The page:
10 27 2015

Capital and credit markets aren’t what they used to be, and for many small and medium-sized businesses that’s turning out to be a good thing. To be sure, traditional sources of funding such as bank loans, lines of credit, and venture capital continue to dominate, but the emergence of alternative funding providers — especially tech-driven online lenders — is making it easier and faster for businesses to get the money they need, when they need it.

Over the past six to seven years the outstanding portfolio balance of online lenders has been growing at an annual rate of about 175 percent, compared to a decline of about 3 percent a year in the traditional banking sector, according to a Harvard Business School working paper. While still representing only a fraction of the funding provided to small businesses, alternative funders — often referred to as “FinTech” companies — are changing the way in which those businesses access capital, by providing greater competition, price transparency, and a better customer experience.

“There is a tremendous demand for capital among smaller businesses,” says Dave Gilbert, CEO of National Funding, which has been active in this space since 1999, “and something like 90 percent of small business bank loan applications are denied. FinTech companies provide access to the capital these companies need to run and grow their business, without having to go through the laborious process of a bank loan application.”

Evidence of that demand can be seen in the high number of FinTech companies jumping into the market and the meteoric growth of some established firms. For example, Quick Bridge Funding, which launched in 2011, is now ranked No. 5 on the 2015 Inc. 500 list. Supply and demand is a major factor behind that growth, but other trends are also fueling it, says Quick Bridge Funding president Ben Gold. The trust factor is increasing, as business owners become more open to securing financing online; TV shows like Shark Tank and Blue Collar Millionaire fuel the American dream of business ownership; and technology and the internet make it easier than ever to pursue that dream.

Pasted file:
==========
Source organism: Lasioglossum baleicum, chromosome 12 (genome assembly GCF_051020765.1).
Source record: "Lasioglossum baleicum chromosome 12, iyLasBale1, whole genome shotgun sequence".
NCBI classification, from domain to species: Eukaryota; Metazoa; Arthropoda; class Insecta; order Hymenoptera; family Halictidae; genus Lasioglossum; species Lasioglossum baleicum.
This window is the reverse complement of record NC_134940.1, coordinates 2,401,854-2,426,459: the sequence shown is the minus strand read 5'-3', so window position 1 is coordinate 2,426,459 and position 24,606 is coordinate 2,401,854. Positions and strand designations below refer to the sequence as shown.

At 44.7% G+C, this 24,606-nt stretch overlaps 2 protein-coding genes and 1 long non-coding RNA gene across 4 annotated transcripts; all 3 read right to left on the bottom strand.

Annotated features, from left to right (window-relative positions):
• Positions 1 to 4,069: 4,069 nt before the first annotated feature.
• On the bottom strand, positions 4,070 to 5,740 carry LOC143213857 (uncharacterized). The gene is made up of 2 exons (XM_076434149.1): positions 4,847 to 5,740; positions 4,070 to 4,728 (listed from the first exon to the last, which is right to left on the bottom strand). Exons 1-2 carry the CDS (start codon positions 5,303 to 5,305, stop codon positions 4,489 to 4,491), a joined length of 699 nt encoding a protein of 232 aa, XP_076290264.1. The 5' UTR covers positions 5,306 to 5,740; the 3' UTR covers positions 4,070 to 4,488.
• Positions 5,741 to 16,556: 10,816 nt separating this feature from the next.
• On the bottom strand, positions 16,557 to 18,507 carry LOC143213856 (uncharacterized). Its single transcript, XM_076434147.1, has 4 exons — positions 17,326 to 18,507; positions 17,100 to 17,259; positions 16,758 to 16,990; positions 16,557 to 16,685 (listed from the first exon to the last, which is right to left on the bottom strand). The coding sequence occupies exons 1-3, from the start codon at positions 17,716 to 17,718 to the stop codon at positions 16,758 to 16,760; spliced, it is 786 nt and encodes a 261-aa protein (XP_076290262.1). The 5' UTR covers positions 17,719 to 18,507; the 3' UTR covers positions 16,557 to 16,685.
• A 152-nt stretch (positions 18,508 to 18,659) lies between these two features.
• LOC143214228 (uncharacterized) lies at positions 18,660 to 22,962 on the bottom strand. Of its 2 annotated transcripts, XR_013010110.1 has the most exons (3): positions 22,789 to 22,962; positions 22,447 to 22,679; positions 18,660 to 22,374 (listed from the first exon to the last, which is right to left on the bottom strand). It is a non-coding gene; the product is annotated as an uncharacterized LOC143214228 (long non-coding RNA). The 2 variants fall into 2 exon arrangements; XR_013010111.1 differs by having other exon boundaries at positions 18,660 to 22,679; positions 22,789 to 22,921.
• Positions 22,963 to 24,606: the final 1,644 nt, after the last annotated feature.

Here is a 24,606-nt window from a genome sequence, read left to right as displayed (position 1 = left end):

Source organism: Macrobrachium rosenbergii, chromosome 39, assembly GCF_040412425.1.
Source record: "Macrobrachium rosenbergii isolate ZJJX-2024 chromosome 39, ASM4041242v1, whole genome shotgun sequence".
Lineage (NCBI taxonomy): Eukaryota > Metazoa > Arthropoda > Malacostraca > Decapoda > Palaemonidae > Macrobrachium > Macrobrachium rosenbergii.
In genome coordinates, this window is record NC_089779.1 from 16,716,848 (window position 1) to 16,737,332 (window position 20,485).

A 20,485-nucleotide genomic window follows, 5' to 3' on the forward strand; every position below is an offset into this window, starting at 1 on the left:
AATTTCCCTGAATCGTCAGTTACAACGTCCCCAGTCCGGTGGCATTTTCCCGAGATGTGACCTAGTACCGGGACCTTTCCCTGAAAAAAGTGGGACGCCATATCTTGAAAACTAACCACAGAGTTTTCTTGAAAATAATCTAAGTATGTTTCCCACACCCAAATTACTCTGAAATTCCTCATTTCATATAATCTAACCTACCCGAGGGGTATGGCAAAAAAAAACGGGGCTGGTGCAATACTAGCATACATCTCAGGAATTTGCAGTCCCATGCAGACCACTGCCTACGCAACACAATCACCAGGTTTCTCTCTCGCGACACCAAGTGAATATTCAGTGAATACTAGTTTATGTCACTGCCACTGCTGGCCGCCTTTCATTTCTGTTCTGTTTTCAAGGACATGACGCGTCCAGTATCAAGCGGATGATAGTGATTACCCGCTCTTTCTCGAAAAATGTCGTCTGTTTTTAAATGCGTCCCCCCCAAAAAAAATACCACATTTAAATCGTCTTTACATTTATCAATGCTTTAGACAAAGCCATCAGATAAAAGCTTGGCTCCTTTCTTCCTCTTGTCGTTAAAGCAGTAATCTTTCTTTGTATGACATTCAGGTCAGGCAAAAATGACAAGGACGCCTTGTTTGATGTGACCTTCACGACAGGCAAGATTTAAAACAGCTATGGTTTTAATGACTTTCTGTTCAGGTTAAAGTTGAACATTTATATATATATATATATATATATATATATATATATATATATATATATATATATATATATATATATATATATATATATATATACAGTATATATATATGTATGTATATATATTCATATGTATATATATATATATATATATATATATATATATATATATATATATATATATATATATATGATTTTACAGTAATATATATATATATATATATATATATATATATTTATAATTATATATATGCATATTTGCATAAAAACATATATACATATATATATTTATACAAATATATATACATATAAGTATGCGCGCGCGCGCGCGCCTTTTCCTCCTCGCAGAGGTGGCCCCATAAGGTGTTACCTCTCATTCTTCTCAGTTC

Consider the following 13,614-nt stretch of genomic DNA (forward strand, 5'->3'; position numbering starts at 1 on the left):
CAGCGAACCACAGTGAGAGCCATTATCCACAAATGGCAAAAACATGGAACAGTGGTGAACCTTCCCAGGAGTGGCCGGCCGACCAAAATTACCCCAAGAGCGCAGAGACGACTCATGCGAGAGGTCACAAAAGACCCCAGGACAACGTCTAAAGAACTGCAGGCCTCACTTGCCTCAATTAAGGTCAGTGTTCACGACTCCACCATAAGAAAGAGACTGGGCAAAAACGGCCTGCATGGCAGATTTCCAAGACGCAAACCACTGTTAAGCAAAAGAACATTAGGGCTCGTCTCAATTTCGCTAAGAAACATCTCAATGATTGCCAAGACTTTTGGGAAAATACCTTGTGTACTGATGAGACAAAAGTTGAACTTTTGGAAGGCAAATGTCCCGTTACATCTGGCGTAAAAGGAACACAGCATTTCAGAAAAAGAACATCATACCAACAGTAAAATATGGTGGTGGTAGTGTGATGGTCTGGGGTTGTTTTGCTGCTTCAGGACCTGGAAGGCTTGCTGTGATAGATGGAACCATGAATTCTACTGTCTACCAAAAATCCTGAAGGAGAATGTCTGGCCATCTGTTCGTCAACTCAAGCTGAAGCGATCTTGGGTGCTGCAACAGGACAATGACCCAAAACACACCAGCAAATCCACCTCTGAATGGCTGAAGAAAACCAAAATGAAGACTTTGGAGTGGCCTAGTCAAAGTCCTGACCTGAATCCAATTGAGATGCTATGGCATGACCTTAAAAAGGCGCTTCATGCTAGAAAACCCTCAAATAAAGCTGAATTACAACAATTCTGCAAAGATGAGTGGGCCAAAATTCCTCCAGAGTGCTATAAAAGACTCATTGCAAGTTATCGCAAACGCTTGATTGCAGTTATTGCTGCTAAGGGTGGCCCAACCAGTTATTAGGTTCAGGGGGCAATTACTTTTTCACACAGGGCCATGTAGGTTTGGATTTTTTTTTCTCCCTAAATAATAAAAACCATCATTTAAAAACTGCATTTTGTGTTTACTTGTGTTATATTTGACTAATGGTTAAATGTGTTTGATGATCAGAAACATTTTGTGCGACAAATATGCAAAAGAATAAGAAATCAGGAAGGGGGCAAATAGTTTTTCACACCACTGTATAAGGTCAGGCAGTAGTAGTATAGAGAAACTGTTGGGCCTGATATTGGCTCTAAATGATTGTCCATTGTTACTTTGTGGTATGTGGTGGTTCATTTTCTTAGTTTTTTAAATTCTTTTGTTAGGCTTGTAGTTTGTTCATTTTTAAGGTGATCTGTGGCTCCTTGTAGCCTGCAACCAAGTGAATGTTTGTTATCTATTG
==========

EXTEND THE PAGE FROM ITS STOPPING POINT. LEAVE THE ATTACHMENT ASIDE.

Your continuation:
What makes it possible for companies like National Funding to deliver up to $500,000 in funding within 24 hours is their approach to analyzing data and, in National Funding’s case, the breadth of its product mix. “There are a lot of companies out there focusing on short-term lending now, but they don’t offer the product selection we do, especially equipment leasing,” Gilbert says. “That gives us flexibility to do the best job of matching the right funding vehicle with a specific business need.”

Alternative funding is particularly well suited to business needs of limited duration, since the loans or leases provided generally matched to the time frame of the business use. “It doesn’t make sense if you have a four-month project to take on a two-year loan commitment and pay interest on the money that you’re not actually putting to work,” Gold says. “In a perfect world, you match the length of the loan to the length of the project. When it’s over, it’s easy to calculate your ROI. That is what short-term lending is designed to do.”


Originally printed in Inc. Magazine

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